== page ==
OR WAIT 15 SECS
Can databases of column characteristics be used to help with HPLC column selection ahead of method development?
A dedicated gas chromatography–mass spectrometry (GC–MS) analyzer was developed to address the increasing need for more sensitive catalyst poisoner analysis. The system combines the separation power and robustness of a classic backflush configuration with the selectivity and sensitivity of MS.
The use of high-yield metallocene catalysts has dramatically increased both efficiency and selectivity of polymerization processes (1). Unfortunately, these catalysts are extremely prone to poisoning by feedstock impurities, such as arsine (AsH3), phosphine (PH3), oxygenates (for example, dimethyl ether), and sulfur-containing compounds (mercaptans, sulfides, and so forth) (2,3). Minute amounts of these compounds are sufficient to impose undesirable effects and induce immediate loss of catalytic activity and reaction yield. At the same time, trace contaminants at parts-per-billion concentration levels can end up in the polymers and alter subsequent polymer properties and characteristics.
For decades, process chemical and petrochemical analysts addressed their analytical challenges mainly by relying on superior chromatography and smart tools such as valve switching, backflush, and Deans heart-cut. In combination with relatively cheap, robust, and selective detectors, they were capable of providing all information necessary to control and tweak petrochemical processes.
Organic catalyst poisoners are usually determined using dedicated chromatographic analyzers. These systems are, typically, equipped with a dual capillary column configuration with backflush and fitted with flame ionization detection (FID). Under these conditions, limits of detection are usually approximately 100 ppb, depending on the compound investigated and the complexity of the matrix that is introduced (4). Unfortunately, this is far from sufficient to protect the latest catalysts, which start to deteriorate as soon as fed with low parts-per-billion amounts (5,6). An overview of some typical specifications for catalyst poisoners in polymer-grade hydrocarbons is given in Table I.
Table I: Typical specifications for catalyst poisoners in polymer grade hydrocarbons (6)
Mass spectrometry (MS) is hardly used in petrochemical QC laboratories, which is primarily because of its apparent complexity and higher cost-of-ownership. Nonetheless, MS detection has several distinct advantages over classic analog detectors. In full-scan acquisition mode, for example, it allows tracking and identification of unknown components using spectral deconvolution and subsequent library matching. In selective ion monitoring (SIM) mode, on the contrary, MS permits trace and ultratrace quantification of target analytes which is often superior to classic selective detectors. Furthermore, MS permits the use of mass-labeled internal standards that behave identically to their native analogs, which has a positive effect on overall method precision and accuracy. It is no surprise that instrument manufacturers have invested substantially in solutions aimed at reducing overall MS system complexity and total cost of ownership in the past couple of years. Easy tune and calibration functionalities, increased sensitivity and speed, new acquisition modes, and elegant solutions that eliminate downtime, such as vacuum lock technology, have contributed largely in this respect.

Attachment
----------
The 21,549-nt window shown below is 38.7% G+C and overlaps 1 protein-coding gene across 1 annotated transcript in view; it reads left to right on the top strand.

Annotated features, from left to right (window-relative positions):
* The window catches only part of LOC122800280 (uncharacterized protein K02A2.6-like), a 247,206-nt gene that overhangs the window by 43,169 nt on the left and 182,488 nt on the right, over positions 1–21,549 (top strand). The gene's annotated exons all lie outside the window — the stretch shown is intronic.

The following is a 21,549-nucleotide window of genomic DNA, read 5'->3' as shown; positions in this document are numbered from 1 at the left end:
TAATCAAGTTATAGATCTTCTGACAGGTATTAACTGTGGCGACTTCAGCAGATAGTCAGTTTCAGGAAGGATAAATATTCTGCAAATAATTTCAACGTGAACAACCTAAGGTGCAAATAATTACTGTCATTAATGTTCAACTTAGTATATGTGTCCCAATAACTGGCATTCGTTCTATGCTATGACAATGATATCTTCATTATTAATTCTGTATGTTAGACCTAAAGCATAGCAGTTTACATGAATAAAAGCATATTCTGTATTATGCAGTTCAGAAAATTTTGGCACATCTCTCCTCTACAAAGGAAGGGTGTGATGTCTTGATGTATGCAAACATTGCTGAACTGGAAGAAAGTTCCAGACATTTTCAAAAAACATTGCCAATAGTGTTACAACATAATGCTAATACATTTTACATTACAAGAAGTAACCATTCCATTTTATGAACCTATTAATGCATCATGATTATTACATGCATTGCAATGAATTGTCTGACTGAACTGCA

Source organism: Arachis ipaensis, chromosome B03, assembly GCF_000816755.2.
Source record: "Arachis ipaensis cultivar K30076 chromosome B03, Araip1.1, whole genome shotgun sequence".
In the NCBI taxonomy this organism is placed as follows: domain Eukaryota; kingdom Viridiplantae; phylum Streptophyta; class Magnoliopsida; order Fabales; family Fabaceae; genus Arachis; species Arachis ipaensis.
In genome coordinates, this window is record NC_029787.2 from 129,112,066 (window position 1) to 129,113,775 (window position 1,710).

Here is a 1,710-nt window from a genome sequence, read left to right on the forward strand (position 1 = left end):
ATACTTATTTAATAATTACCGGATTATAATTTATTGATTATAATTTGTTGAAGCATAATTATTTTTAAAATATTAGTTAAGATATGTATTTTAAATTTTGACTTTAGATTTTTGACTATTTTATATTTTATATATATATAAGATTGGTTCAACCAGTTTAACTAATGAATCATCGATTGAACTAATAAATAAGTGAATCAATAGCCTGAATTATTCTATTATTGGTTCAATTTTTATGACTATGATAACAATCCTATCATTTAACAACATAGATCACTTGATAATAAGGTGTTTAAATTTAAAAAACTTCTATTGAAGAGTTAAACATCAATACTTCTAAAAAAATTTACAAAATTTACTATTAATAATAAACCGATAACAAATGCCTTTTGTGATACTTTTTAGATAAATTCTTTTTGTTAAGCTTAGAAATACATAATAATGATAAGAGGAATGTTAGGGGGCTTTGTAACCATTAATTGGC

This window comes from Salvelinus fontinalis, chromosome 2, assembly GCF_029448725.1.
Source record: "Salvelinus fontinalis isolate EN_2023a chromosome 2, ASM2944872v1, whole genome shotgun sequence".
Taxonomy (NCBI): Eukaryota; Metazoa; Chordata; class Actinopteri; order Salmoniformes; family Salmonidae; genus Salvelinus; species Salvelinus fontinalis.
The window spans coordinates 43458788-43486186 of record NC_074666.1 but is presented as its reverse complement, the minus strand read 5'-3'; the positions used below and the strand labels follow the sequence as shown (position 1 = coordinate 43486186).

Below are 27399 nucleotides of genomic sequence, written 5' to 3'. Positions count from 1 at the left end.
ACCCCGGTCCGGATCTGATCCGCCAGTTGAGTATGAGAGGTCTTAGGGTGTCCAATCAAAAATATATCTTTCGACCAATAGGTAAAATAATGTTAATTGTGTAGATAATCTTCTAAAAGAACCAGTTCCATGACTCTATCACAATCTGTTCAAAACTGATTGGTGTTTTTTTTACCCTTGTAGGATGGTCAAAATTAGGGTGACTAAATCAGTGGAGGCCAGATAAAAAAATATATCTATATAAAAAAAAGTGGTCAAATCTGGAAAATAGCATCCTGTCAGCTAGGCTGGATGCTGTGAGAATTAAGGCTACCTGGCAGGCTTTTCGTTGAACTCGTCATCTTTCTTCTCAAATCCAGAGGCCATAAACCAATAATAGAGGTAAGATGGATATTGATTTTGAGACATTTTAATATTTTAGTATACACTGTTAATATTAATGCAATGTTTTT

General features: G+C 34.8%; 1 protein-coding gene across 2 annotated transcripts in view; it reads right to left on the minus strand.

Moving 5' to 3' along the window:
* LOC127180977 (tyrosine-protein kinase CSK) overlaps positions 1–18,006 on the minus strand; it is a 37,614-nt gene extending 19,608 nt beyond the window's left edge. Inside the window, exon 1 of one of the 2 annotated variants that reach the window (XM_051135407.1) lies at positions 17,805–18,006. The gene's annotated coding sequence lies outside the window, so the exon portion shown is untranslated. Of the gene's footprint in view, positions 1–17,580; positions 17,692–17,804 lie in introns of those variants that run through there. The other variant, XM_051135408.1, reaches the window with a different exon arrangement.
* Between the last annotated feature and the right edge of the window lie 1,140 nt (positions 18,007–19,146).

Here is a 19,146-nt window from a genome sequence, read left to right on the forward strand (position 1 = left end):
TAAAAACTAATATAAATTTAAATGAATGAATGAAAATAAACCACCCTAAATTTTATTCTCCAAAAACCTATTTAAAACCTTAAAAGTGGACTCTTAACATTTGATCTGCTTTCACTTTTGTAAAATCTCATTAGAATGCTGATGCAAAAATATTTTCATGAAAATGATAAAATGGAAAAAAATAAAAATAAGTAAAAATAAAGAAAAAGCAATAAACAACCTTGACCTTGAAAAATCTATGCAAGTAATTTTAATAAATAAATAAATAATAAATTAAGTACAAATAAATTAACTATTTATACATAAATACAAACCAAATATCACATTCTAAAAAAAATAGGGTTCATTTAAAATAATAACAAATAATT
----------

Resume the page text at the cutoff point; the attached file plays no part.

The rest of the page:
This article gives an overview of the main characteristics and performance of a new gas chromatography–mass spectrometry (GC–MS) analyzer that has been recently developed. The system combines the chromatographic separation power and backflush–Deans heart-cut capabilities of a classic oxygenate analyzer with the orthogonal separation power, sensitivity, selectivity, and overall robustness of the latest generation single-quadrupole mass spectrometers.
Standards: Standard oxygenate reference mixture from Spectrum at 10 ppm in hexane. For more details with respect to the composition of the test mixture, please consult Table III. Calibration standards were prepared by gradual dilution in hexane at 0.01 ppm, 0.05 ppm, 1 ppm, and 5 ppm.
Gas chromatography: The GC analyzer consisted of a Thermo Trace GC system refurbished by Global Analyser Solutions (GAS). The system was fitted with a gas sampling valve (GSV), a liquid sampling valve (LSV), a vaporizer, a standard split–splitless injector, and an FID system. Inside the GC oven, a universal pressure balanced Deans assembly was installed to carry out heartcut and backflush. Auxiliary pressure for balancing was provided and controlled by a separate Trace GC DCC unit.
The first-dimension column was a 15 m × 530 µm, 5-µm df Restek Rtx-1 column. The second-dimension column was a 10 m × 530 µm, 10-µm df Agilent CP-Lowox column. Restrictions were 250-µm i.d. uncoated Siltekdeactivated fused-silica capillary tubing (Restek) cut to the appropriate length. All connections were made using micro Siltite unions (SGE Analytical Science). Other relevant parameters are summarized in Table II.
Table II: Overview of the GC settings
Mass spectrometry: The GC analyzer was hyphenated to a Thermo ISQ single-quadrupole mass spectrometer. The system was applied in both full scan (range: 15–250 amu) and SIM (dwell time: 0.2 s) as full scan–SIM mode. All relevant MS settings are summarized in Table III.
Table III: Peak identification and typical selective ion monitoring ions
All data were acquired using Thermo QuanLab Forms software. The MS system was used after running a full electron ionization (EI) tune. System performance was verified using a daily tune check.
Results and Discussion
System setup: The capillary column set comprises the true core of any classic catalyst poisoner analyzer. The second-dimension column is particularly important. Ultimately, it is here that separation of the analytes, from each other as well as from the aliphatic matrix in which they reside, occurs. A CP-Lowox column (Agilent) was used for this purpose. This column, which is based on a multilayer porous layer open tubular (PLOT) concept, is very polar and characterized by a high maximum allowable operating temperature with virtually no bleed at temperatures as high as 350 °C (7). In combination with a backflushed apolar-coated capillary column in the first dimension, matrix separations up to C12 hydrocarbons are well within range.
Unfortunately, the CP-Lowox column is not available in MS-friendly narrow-bore dimensions. To avoid the MS vacuum from protruding the system, it is necessary to incorporate an adequate restriction at the back of the column. A schematic representation of system setup for Lowox/MS applications is depicted in Figure 1.